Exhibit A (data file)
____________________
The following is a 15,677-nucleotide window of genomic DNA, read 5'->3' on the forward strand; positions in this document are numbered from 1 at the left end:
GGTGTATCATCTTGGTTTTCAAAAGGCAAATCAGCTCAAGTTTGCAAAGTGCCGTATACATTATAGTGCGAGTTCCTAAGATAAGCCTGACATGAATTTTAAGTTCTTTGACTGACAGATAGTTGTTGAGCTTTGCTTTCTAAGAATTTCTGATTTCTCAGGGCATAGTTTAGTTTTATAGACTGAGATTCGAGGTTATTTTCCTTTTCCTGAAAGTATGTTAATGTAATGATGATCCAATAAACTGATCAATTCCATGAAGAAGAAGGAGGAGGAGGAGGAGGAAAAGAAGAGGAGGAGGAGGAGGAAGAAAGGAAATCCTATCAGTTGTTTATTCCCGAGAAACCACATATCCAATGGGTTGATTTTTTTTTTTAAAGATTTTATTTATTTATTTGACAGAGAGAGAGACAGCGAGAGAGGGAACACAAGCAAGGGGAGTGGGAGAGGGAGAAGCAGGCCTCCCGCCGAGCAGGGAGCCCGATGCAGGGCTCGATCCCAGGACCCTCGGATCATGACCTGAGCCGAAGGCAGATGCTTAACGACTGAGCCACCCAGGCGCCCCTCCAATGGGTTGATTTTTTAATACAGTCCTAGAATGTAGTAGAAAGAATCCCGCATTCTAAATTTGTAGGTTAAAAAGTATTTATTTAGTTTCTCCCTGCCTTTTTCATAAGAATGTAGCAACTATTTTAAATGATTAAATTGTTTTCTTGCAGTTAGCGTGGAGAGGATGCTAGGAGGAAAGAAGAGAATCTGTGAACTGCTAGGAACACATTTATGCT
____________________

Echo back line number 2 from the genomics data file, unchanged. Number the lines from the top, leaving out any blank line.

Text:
GGTGTATCATCTTGGTTTTCAAAAGGCAAATCAGCTCAAGTTTGCAAAGTGCCGTATACATTATAGTGCGAGTTCCTAAGATAAGCCTGACATGAATTTTAAGTTCTTTGACTGACAGATAGTTGTTGAGCTTTGCTTTCTAAGAATTTCTGATTTCTCAGGGCATAGTTTAGTTTTATAGACTGAGATTCGAGGTTATTTTCCTTTTCCTGAAAGTATGTTAATGTAATGATGATCCAATAAACTGATCAATTCCATGAAGAAGAAGGAGGAGGAGGAGGAGGAAAAGAAGAGGAGGAGGAGGAGGAAGAAAGGAAATCCTATCAGTTGTTTATTCCCGAGAAACCACATATCCAATGGGTTGATTTTTTTTTTTAAAGATTTTATTTATTTATTTGACAGAGAGAGAGACAGCGAGAGAGGGAACACAAGCAAGGGGAGTGGGAGAGGGAGAAGCAGGCCTCCCGCCGAGCAGGGAGCCCGATGCAGGGCTCGATCCCAGGACCCTCGGATCATGACCTGAGCCGAAGGCAGATGCTTAACGACTGAGCCACCCAGGCGCCCCTCCAATGGGTTGATTTTTTAATACAGTCCTAGAATGTAGTAGAAAGAATCCCGCATTCTAAATTTGTAGGTTAAAAAGTATTTATTTAGTTTCTCCCTGCCTTTTTCATAAGAATGTAGCAACTATTTTAAATGATTAAATTGTTTTCTTGCAGTTAGCGTGGAGAGGATGCTAGGAGGAAAGAAGAGAATCTGTGAACTGCTAGGAACACATTTATGCT